It Isn't Over

Location

75028
United States
33° 2' 52.386" N, 97° 3' 38.16" W

How naive are we to believe that the civil rights movement is over?
Is it because we can all vote for our presidents?
Because no black man has to fear a master, running away from the screams?
Because we do not witness the horrors of war on our laptop screens?
The movement cannot cease until we tear injustice away at the seams.

What about the Mexican man emotionally tortured by his coworkers?
He's told he is an alien, a disgrace, not a part of this country.
How do we feel when he takes off his jacket and underneath is the red, white and blue?
The stars run across his chest and the "I love the USA" across his back rings true.
How can he be any less of a citizen, any less of a man than you?

What happens when we find a woman of her winter years in the basement?
Her daughter has ignored her and neglected her since she married a new man.
Suffering in silence, she tries to remember pushing her daughter on the swings.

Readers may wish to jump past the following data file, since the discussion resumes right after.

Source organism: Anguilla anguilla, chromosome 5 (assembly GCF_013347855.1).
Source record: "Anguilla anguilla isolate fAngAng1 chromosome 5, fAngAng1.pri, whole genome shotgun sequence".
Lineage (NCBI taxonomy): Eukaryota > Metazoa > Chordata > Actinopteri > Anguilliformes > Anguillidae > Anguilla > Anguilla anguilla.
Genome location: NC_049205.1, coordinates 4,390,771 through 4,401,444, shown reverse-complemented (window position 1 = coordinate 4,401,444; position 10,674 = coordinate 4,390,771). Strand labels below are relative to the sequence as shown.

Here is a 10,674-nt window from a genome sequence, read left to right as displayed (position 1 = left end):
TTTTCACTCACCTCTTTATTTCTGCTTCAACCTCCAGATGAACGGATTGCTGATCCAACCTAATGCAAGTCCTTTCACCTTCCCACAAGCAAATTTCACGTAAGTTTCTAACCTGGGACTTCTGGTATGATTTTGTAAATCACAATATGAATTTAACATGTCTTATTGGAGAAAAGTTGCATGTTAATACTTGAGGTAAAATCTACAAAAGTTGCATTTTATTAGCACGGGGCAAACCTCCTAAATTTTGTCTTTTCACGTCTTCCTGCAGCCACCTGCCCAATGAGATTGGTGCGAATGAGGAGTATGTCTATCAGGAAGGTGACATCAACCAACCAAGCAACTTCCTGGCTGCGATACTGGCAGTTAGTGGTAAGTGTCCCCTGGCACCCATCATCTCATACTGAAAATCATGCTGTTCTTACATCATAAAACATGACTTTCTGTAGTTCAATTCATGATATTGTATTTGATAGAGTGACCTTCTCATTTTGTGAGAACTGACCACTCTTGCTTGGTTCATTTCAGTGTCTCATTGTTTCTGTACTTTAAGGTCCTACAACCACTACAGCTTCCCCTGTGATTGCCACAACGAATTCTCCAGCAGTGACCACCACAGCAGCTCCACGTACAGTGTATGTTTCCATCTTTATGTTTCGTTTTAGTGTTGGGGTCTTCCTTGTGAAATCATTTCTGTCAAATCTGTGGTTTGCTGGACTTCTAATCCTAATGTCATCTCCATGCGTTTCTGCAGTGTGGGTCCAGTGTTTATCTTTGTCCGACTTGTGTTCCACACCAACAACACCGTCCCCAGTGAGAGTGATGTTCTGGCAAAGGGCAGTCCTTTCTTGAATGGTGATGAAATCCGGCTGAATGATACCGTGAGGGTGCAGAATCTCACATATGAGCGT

She convinces herself that her daughter is doing her best, a real princess made from kings.
Until she's lifted up on wings from God, she'll just endure and think of better things.

What about a man wishing to marry his lover?
Should he be ashamed, running away, bleeding pain at night?
The only person that's ever loved him is his best friend and partner.
High school bullying and locker room mockery bringing them clinging ever closer.
Wanting to forget their torturers by locking their hands for forever.

The little American girl by birth and little American boy by choice,
He has been branded an outcast and has been given no voice.
Little things that others take for granted, signs on a bathroom door,
Hoping no one will feel the need to reopen cuts and make his stomach sore,
He continues down the hallway and stares only at the floor.

The truth is that no one will fight for the real minorities.
Not the forty percents, or even the thirties.
Can we rise up for only three and a half percent?
Does America believe they deserve respect or any energy spent?
Do the politicians only want fame and fortune or can they spare a cent?

The civil rights movement was a blessing.
America came together and agreed that women and men of all races are all people.
We all had the same heart and mind.
We bled together, died together, hoped together, a time of a different kind.
Can we continue to see through discrimination and be a band of brothers combined?

Not until we live a life from a new perspective.
Not until we are one America collective.
It isn't over...

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